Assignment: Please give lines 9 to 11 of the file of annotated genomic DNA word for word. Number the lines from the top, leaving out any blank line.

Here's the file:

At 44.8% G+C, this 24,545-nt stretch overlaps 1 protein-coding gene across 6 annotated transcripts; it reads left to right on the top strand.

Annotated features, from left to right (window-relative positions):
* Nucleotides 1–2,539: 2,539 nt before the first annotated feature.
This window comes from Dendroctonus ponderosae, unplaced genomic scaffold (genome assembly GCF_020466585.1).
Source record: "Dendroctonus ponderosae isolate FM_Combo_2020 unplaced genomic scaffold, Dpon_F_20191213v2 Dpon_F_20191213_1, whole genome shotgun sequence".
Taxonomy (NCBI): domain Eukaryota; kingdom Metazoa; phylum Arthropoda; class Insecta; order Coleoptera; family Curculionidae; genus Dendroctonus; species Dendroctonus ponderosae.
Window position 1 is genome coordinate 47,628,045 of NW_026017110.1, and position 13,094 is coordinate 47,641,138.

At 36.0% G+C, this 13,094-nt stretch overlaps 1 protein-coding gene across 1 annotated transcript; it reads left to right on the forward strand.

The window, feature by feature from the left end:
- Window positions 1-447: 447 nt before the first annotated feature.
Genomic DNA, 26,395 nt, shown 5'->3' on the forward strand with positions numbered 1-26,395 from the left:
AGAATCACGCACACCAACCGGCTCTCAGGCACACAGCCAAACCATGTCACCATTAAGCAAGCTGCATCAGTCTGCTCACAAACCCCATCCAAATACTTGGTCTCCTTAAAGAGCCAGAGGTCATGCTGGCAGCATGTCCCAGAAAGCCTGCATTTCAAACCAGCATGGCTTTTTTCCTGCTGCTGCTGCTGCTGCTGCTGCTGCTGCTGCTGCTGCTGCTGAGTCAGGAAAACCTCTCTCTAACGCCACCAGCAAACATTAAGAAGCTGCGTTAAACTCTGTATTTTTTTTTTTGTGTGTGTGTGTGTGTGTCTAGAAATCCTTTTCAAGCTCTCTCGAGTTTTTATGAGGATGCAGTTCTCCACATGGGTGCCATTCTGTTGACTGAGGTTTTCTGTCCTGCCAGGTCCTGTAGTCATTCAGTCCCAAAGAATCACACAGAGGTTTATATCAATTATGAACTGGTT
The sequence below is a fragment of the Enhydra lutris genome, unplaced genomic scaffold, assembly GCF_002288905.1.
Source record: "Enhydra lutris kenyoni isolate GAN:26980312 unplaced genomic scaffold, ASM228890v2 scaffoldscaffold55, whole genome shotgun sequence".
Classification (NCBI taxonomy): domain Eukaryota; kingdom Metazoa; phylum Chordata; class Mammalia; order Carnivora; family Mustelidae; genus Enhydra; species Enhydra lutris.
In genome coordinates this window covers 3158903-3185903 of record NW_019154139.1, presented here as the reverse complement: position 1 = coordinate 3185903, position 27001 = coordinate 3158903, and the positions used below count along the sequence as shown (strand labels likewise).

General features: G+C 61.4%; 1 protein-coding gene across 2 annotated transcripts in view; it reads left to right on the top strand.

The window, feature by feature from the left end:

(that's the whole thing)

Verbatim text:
The window, feature by feature from the left end:
- Window positions 1-447: 447 nt before the first annotated feature.
Genomic DNA, 26,395 nt, shown 5'->3' on the forward strand with positions numbered 1-26,395 from the left: